Watching Moran in action always got Lyle’s engine revving. In a salacious frenzy, he’d hunt down some sweet innocent. He’d impress her with his wit and savoir faire. Lyle would tell her he was a doctor, his black bag always by his side. He’d wine and dine her, then drive to his secluded cabin where he’d unhurriedly butcher her until she pleaded for death. Only then as she gasped her last breath could the butcher boy get an erection. Only then could he have an orgasm.

But Lyle also had a compassionate side. He’d regularly send flowers to his catatonic mother and sister, residents in a Canadian asylum. He never could bring himself to kill them but the boy had to start somewhere.

NAR © 2021


A MOONLIT SILHOUETTE – Guest Post by Paul Griffiths in honor of Domestic Violence Awareness Month (October)

Even in the cold evening air she’s finding it hard to breathe.
She knows he’ll be home soon, her safest option is to leave.
It’s going to be one of those nights, she can feel the static in the air.
It feels safer to be somewhere else, anywhere but there.

She feels so forlorn tonight out on the street feeling so alone.
Freedom for a few hours is still freedom; she likes being on her own.
Lost in her own thoughts trying to escape from her own life.
Anchor chained to the kitchen sink, she’s feeling like a Stepford wife.

Heavy of heart and mind she bites down on her inner pain.
Thinking of nothing in particular, her self doubt still remains.
Her head is mixed up with the daily grind, she’s feelin’ so confused.
Is this what true love feels like, only to be left feeling used?

Promises get broken and the hurt of rejection always stings.
Trying to make sense of chaos from nonsensical stupid things.
Cut off from her friends, she feels empty and alone.
Knowing there’s another argument waiting for her back at home.

So she just keeps walking in the same old circles with no place to go.
Thoughts whizzing around her head, yet her footsteps seem so slow.
She used to be scared of her own shadow and afraid of the dark.
Now her shadow protects her, as they walk arm and arm in the park.

As the heavens open up above her and the rain begins to pour
She smiles through the tears but she can’t live like this anymore.
The outpouring can’t wash away that feeling that she feels like dirt.
Just can’t sugar-coat a back-hander; even the memory of it still hurts.

Walking and walking for hours until her poor feet start to ache.
Trying to decide what’s for the best and what path she should take.
As she comes full circle on herself and arrives back at the start.
Hoping things might be different as her world falls apart.

He always swears down that he’s sorry, this comes as no surprise.
She’s used to his bullshit; she’s a human polygraph machine with eyes.
But she doesn’t want to argue she is too emotionally drained to fight.
Still lost in her own little world walking the dead end streets at night.

It’s getting time to bite the bullet and return to a life of wedded bliss.
She never knows what mood he’s in when he’s been out on the piss.
The bus shelter looks so inviting, a safe harbour from the pouring rain.
Is it time to go home and face the music or go around and around again?

Eyes bulging with the weight of tears she wears a lost look on her face.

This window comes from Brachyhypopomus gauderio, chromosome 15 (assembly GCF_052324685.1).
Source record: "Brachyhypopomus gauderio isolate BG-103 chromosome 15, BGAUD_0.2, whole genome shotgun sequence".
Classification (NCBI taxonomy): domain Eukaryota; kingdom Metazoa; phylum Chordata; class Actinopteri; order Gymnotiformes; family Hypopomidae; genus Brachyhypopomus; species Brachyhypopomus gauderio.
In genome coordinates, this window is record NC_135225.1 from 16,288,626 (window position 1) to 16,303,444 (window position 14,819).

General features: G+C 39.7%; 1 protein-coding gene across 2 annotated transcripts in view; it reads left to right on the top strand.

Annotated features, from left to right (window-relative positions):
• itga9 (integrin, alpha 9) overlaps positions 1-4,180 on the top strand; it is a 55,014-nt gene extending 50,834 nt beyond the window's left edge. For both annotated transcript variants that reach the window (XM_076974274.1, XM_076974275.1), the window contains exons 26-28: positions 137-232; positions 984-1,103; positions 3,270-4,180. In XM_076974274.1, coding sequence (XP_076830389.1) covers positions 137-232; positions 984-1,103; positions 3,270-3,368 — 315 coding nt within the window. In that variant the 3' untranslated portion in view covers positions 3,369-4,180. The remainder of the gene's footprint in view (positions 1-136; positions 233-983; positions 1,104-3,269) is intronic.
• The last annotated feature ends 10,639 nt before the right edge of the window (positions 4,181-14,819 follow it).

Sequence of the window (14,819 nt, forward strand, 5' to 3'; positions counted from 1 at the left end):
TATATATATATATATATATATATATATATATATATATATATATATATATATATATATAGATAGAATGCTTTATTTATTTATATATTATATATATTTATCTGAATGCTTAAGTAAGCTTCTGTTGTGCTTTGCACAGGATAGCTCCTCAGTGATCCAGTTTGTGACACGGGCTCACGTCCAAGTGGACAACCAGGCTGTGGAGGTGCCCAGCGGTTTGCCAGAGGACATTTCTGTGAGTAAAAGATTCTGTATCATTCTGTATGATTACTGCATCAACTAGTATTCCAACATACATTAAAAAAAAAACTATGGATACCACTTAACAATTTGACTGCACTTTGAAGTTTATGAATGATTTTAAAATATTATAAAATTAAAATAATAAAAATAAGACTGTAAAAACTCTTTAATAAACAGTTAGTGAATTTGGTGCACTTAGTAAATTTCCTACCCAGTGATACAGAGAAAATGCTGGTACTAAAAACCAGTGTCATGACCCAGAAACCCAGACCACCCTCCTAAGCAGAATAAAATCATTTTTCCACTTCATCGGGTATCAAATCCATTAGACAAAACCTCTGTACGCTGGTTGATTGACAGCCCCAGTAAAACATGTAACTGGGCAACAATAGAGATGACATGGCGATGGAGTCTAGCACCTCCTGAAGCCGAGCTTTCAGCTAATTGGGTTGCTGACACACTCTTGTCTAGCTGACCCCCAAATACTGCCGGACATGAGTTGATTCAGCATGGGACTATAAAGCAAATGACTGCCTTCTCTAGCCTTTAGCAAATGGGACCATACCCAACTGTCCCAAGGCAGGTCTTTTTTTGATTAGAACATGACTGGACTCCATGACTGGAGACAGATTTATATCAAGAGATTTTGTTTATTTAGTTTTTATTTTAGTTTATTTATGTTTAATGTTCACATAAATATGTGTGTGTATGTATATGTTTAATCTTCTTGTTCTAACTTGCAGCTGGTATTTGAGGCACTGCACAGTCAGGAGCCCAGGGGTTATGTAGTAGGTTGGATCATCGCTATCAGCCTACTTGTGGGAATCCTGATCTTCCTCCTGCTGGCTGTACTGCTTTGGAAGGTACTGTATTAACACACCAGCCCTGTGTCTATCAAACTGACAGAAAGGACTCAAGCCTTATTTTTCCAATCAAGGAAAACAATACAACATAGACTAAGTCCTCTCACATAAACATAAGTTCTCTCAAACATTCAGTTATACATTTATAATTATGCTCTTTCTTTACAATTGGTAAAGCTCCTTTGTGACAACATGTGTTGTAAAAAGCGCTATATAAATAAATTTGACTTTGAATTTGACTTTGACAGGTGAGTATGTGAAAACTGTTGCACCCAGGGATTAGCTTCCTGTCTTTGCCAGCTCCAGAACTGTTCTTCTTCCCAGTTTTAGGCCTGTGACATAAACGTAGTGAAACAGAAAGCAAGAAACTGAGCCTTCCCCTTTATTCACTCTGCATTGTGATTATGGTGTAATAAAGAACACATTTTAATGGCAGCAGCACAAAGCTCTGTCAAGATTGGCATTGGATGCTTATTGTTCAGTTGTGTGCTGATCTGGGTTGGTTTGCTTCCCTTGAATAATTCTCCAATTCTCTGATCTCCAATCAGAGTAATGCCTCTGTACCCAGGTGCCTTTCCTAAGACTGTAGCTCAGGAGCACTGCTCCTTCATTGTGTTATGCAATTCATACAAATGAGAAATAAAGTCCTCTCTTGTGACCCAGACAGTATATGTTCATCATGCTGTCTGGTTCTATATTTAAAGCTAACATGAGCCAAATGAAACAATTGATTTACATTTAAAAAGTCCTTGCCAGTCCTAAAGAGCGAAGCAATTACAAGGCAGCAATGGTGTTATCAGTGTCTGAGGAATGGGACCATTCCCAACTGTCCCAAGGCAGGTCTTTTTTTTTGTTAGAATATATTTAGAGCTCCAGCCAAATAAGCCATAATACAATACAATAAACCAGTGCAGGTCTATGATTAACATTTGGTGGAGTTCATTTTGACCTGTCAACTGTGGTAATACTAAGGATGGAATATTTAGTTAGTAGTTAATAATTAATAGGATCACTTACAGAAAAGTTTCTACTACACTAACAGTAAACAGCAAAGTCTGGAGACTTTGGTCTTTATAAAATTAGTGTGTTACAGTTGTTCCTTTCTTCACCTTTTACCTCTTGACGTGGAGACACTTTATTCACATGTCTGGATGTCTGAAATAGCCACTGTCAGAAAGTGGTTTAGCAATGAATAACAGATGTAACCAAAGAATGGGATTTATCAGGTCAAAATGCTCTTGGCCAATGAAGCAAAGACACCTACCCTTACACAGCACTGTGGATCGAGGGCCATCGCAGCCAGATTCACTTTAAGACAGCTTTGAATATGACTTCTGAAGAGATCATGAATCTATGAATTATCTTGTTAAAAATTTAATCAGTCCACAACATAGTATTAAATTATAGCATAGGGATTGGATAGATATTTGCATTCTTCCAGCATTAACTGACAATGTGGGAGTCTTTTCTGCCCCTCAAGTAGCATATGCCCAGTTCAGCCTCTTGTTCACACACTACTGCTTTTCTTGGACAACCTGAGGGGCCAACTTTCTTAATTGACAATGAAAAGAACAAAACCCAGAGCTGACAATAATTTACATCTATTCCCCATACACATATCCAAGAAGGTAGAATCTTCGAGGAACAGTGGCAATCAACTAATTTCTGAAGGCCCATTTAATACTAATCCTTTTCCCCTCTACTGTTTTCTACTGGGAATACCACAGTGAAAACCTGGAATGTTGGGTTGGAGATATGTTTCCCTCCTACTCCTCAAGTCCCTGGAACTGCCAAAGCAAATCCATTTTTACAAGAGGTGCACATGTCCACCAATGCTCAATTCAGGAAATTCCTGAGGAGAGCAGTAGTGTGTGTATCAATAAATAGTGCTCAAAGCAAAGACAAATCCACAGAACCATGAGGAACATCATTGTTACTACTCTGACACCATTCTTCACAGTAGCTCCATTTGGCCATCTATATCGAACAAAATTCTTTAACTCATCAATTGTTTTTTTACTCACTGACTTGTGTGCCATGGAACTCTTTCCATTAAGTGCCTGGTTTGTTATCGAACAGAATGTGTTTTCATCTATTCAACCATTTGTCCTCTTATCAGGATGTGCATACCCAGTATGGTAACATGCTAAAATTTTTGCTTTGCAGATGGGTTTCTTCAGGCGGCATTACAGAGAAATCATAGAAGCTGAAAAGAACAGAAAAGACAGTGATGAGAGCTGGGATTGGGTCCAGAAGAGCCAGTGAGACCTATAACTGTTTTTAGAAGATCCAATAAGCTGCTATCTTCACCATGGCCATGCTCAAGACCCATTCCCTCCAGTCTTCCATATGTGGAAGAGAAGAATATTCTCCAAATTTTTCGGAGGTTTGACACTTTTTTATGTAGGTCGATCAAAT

The lights are on at the window, so she quickly walks past her place.
Questioning her own existence, thinking is this as good as shit gets.
As she drifts back into the shadows to become a moonlit silhouette.

PTG © copyright

300-500 Words


When I was a kid growing up in The Bronx my favorite snack was Cracker Jack. It didn’t matter that the molasses-flavored, caramel-covered popcorn and peanuts got stuck in our teeth and remained there for hours; it was just too tasty to resist. My Dad used to say we were putting our dentist’s kids through college because we were there so often!

I’d run to the store with my allowance and grab the red, white and blue box with a picture of Sailor Jack and his dog Bingo just begging you to indulge in the sweet golden nuggets. That image of Jack popping a piece into his mouth made our tummies rumble and our mouths water. Back in 1960 a box of Cracker Jack cost 10 cents – one thin dime. In big letters was the message that made our little hearts flutter:


We’d excitedly rip into the box wondering what we’d find. Would it be a decoder ring, plastic figurines, miniature notebooks, stickers, baseball cards or temporary tattoos? Once the surprise was revealed, we’d get to business gleefully stuffing our faces until our bellies hurt! My Cracker Jack treasures were stored in one of my mother’s large mason jars which I kept on my desk in my room; it was a clear vessel so I could easily see all my prizes – a plethora of multi-colored playthings and trinkets which to me looked like precious gems. Sometimes my friends and I would get together and trade prizes; the boys always wanted the baseball cards and miniature guns while the girls were more interested in the tiny baby dolls and jewelry. A big favorite was always the plastic whistle which we’d blow continuously while running around the house causing our parents to grimace and cover their ears.

Cracker Jack became so popular with people of all ages, it was even sold at the world-famous Yankee Stadium. A hot dog, a soda and a box of Cracker Jack – you couldn’t ask for more to make a perfect day with the Yanks – except a win, of course! You remember the old song, don’t you? I bet you’re singing it right now:

Take me out to the ball game,
Take me out with the crowd;
Buy me some peanuts and Cracker Jack,
I don’t care if I never get back!
Let me root, root, root for the home team,
If they don’t win it’s a shame.
For it’s one, two, three strikes you’re out
At the old ball game!”